Have you determined what you’ll be using compressed air for? In order to correctly size your compressor, you really must do some homework towards figuring out the volume of compressed air you will require for your specific tools or amount of tools.
A number of pages are already available on our site for specific uses, these are:
Is the CFM Requirement a Continuous or Intermittent Demand?
If it is necessary in your plans to run all of those compressed air using appliances at the same time, and for long periods of time, “continuously” so to speak, then you are going to require a much bigger compressor than if they are used intermittently and sporadically.
If your compressor is for continuous air use then start making a list of everything in your plant, workshop or home that uses air, and leave a space beside each to note the expected CFM demand for each. Better yet, use a spreadsheet so that the air consumption numbers can be set up to give you a running total of the air you’ll need.
What’s the smallest air compressor for air tools?
Air tools have a high variation in CFM or SCFM requirements and also working pressure. To establish the smallest air compressor you can use with your air tools, you’ll need to review the CFM and working pressure requirements of each air tool – then specify your compressor size to suit the CFM and working pressure of the air tool with the highest CFM demand whilst keeping within your compressor duty cycle.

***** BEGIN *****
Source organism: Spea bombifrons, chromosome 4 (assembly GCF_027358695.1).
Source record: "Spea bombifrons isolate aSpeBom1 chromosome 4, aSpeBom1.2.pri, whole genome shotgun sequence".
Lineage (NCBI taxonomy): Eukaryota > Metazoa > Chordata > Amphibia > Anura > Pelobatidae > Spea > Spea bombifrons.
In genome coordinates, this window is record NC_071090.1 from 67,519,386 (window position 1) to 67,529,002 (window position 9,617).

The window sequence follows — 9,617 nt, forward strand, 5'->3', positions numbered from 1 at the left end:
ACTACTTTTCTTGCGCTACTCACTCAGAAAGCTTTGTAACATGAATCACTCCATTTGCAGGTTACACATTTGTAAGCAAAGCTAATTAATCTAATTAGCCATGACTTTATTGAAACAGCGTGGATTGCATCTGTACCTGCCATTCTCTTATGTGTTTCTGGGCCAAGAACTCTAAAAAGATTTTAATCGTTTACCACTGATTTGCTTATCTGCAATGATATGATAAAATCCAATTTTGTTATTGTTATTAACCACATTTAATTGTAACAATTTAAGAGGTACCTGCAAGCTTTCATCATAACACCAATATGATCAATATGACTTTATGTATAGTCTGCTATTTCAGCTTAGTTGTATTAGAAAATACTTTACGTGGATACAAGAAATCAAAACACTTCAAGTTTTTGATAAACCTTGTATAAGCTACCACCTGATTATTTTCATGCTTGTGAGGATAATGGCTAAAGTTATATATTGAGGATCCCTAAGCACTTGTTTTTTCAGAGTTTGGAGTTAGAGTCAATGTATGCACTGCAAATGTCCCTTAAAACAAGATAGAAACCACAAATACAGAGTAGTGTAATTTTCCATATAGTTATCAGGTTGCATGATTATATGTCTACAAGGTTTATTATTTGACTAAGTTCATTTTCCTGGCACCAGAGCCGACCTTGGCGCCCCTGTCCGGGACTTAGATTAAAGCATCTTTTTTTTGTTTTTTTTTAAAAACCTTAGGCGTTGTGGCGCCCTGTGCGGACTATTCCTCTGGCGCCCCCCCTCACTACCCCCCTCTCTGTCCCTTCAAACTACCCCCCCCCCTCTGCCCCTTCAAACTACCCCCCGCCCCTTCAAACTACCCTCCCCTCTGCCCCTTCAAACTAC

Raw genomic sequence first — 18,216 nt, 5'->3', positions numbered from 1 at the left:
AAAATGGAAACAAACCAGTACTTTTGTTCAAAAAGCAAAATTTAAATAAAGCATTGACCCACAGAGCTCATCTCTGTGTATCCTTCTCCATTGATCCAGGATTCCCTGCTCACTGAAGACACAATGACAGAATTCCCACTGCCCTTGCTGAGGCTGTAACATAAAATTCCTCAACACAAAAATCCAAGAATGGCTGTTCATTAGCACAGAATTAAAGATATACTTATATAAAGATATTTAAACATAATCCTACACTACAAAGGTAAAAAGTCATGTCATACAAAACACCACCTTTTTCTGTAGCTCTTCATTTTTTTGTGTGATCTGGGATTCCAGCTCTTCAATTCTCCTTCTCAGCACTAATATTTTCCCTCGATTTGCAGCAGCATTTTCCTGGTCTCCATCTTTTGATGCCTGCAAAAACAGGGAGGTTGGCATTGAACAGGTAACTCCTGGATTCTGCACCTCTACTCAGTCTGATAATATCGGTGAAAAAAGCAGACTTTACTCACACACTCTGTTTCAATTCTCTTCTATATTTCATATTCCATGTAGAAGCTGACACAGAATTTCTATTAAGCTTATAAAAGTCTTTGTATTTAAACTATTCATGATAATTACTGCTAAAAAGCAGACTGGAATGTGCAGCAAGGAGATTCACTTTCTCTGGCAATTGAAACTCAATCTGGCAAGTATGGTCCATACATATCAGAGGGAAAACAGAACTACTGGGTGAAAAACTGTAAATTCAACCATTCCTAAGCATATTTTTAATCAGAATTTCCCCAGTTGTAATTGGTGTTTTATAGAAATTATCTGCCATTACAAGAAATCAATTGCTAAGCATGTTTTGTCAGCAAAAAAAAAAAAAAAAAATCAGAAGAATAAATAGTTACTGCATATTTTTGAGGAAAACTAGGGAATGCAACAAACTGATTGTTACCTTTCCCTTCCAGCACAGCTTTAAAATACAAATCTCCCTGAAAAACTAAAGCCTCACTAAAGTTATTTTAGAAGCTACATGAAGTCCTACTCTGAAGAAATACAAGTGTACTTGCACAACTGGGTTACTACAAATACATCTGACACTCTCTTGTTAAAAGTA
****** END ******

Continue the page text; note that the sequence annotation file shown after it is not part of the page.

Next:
Remember – the CFM requirement will not only depend on the CFM rating on the tool, but also whether the air tool use is intermittent or continuous.
Rule of thumb for smallest air compressor for air tools under continuous use
If the CFM requirement of the air tool is continuous it’s likely you’ll need an air compressor pump with a CFM rating of 2 x the tool’s CFM rating – this should (with an appropriately sized air tank) keep you just within a 50% Duty Cycle rating for the air compressor. (be sure to check the duty cycle of your air compressor)
Rule of thumb for smallest air compressor for air tools with intermittent use
If you assume that intermittent use means that the CFM demand of the air tool is required 50% of the time, buying an air compressor with a CFM rating equal to the CFM requirement of the air tool (with an appropriately sized air tank) should keep you also just within a 50% Duty Cycle rating for tha air compressor.
Air Tool CFM Requirements & Compressed Air Consumption
Know that compressed air consumption of tools (Air Tool CFM Requirements) varies depending on the size of the air tool, it’s speed, and the efficiency of that air tool. You need to get the specific compressed air demand for that air tool from the manual or the manufacturer of the tool for accurate assessment of the overall compressed air demands of your shop.
Grinders will have changes in consumption due to grinding wheel size, and rotary sanders will have their consumption change due to the pad size. Even the same tool from two manufacturers will have different air consumption rates.